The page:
The Argument Box
My parents were having another one
of their arguments, the kind of argument,
that only adults understand.
So I excused myself from the table,
went to my room and got the box,
my last one, and took it
into the kitchen
and stood on a chair.
I grabbed hold of the “bastard”
word as it came out of my mother’s mouth
and dropped it into the box
where it landed with a thud.
I reached down her throat and pulled out
a phlegm-covered rant about my dad
never being home. I pulled out unpaid bills,
a yard covered in weeds, and broken things
around the house. I went as deep as I could, latching
on to some incoherent, half-formed thoughts
coated in bile—involving knives, castration, threats—
better left decaying outside than fermenting inside.
From my dad, I snatched “bitch” right away,
and went deeper to grab hold of “frigid cunt”
and deeper still to thoughts that involved sex
soaked in rage and rape, and what my mother’s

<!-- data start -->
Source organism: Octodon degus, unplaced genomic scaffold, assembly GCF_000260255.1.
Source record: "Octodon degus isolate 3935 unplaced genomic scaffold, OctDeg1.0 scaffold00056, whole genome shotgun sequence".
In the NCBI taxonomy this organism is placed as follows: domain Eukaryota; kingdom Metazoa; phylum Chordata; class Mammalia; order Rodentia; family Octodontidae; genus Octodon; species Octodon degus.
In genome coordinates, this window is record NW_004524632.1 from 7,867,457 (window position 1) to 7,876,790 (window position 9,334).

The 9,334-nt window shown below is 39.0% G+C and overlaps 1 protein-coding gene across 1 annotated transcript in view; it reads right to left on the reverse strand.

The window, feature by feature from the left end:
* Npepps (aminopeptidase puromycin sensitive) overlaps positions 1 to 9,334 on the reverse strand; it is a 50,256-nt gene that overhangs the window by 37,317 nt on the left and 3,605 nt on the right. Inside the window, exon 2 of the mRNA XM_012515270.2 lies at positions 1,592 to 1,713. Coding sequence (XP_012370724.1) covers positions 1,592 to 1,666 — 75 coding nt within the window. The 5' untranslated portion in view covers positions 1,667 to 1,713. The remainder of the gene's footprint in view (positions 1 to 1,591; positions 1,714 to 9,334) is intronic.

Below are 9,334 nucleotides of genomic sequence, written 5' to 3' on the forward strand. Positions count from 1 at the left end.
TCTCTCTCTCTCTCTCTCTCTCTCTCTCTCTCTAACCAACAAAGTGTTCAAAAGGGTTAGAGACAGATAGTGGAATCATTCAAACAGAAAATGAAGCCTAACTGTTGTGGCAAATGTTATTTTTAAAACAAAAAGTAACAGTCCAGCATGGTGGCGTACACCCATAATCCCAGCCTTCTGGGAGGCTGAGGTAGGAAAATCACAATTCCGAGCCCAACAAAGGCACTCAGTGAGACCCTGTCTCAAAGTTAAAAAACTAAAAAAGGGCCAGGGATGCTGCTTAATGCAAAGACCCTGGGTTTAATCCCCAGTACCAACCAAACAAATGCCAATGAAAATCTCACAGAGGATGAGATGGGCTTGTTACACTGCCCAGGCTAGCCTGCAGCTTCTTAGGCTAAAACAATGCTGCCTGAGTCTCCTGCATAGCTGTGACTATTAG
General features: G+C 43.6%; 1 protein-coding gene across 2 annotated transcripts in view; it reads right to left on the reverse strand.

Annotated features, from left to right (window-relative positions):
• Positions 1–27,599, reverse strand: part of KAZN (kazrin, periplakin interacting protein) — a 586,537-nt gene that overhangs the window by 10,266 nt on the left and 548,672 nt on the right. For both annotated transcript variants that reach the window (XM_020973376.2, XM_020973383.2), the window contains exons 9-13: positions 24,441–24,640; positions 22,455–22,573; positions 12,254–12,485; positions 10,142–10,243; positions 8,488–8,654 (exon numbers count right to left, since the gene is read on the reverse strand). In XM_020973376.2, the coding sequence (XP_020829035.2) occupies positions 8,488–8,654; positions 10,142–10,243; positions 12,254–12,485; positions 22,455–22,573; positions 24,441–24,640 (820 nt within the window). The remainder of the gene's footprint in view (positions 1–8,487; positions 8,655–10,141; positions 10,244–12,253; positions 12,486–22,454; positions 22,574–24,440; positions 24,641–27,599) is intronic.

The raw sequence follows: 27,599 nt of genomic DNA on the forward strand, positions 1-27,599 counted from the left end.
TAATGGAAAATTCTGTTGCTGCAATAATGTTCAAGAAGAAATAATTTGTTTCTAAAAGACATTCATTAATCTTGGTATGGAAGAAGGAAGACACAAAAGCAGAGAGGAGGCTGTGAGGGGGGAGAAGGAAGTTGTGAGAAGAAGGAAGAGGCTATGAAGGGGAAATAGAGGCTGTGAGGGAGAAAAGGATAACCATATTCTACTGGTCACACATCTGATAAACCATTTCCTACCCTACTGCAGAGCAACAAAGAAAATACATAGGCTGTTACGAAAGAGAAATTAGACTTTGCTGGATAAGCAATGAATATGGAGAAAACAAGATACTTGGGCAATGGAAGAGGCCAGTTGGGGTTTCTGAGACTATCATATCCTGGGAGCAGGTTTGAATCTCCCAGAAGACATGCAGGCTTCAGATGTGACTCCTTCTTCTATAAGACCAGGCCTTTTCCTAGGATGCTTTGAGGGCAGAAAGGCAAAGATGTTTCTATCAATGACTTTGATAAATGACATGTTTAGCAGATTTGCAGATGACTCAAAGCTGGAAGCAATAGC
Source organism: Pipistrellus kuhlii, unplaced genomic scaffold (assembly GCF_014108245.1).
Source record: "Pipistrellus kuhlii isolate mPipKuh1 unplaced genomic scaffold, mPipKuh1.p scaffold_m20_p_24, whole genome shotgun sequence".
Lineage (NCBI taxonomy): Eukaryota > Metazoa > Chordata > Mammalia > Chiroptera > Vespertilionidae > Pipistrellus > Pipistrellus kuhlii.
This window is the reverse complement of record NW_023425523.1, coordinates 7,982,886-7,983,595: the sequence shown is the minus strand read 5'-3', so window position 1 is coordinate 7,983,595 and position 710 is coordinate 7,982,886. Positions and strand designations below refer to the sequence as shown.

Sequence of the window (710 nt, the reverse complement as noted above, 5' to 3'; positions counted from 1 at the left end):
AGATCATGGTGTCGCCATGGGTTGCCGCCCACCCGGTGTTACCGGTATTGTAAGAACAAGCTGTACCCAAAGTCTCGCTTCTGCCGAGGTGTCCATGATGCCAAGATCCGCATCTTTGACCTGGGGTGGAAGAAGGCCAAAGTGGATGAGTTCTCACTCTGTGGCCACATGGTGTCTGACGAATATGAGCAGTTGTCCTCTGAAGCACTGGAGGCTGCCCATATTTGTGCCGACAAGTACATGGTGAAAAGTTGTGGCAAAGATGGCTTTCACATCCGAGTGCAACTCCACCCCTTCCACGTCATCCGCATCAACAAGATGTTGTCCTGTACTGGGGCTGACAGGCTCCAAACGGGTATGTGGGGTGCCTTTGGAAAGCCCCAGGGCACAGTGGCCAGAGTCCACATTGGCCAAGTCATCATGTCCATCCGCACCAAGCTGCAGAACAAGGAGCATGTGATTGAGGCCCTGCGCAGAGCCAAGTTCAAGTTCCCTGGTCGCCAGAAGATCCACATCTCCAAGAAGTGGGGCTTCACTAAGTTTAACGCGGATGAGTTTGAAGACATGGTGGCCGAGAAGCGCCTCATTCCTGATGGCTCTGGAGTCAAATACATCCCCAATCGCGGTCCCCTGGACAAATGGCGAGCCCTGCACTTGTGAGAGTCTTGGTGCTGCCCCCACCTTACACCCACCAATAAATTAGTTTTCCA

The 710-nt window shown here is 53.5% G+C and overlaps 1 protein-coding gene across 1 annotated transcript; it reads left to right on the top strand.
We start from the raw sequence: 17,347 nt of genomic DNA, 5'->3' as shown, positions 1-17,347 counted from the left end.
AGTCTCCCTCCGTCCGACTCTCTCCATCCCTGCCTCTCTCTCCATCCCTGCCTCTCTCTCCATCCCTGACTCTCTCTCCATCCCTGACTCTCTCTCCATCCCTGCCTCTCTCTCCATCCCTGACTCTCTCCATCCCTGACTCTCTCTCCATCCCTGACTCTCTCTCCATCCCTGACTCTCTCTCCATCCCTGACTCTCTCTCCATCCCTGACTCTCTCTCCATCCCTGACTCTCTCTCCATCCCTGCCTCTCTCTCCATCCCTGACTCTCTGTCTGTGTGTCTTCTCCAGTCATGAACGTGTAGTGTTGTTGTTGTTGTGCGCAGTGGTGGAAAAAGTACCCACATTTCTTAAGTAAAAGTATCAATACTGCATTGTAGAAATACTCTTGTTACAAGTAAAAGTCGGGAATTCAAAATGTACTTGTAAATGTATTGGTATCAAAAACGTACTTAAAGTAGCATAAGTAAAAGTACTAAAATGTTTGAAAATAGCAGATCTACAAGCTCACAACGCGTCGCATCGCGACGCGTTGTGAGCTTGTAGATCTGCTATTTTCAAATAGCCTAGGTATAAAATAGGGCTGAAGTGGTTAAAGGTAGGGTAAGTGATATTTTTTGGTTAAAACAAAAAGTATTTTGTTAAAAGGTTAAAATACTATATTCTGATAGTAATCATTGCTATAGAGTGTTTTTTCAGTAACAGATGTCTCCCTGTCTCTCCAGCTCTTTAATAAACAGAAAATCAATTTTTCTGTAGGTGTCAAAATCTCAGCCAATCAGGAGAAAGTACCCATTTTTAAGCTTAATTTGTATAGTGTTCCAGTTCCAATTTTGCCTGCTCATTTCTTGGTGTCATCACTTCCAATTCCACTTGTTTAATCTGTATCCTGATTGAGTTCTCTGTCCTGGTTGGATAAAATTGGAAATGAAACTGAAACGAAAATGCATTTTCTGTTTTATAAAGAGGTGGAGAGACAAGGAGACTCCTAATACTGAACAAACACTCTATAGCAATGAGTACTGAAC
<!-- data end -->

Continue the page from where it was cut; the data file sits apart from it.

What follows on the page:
place should be, which always started out
someplace like the kitchen or bedroom
but always ended up between his legs
and her choking on his man-of-the-house thrusts.
I folded the box shut and took it out to the curb
just in time for the garbage men to pick it up.
They struggled carrying the box
and dropped it, causing it to bust open.
“What the f*ck’s wrong with you,” the lanky one said.
“You clumsy son of a bitch.
What’s wrong with me is you,” the other one said,
“you lazy asshole.”
Together they managed to pick up the leaking box
and throw it into the back of the truck,
but they argued the whole time they did so
and continued to argue as they drove off.
I went back into the kitchen, heard my mom
ask dad if he would like some more coffee.
He said yes, please, thank you,
then offered her whatever section of the paper she’d like.
They drank coffee, shared the paper,
and I pretended the day had just begun.
JD Fox is associate editor for Mud Season Review. He writes fiction and poetry, his most recent story forthcoming in Hotel VT Quarterly. His slice of web is jdfoxpresents.com. Meaning of life is often on his mind, and is especially present as his old cat approaches death. Such thoughts lead to tweeted (@tracerconstant) haikus and couplets like this homage to Robert Frost:
Another Span of Life
Our cat no longer
Plays with the toys we bought him
I can remember when we got him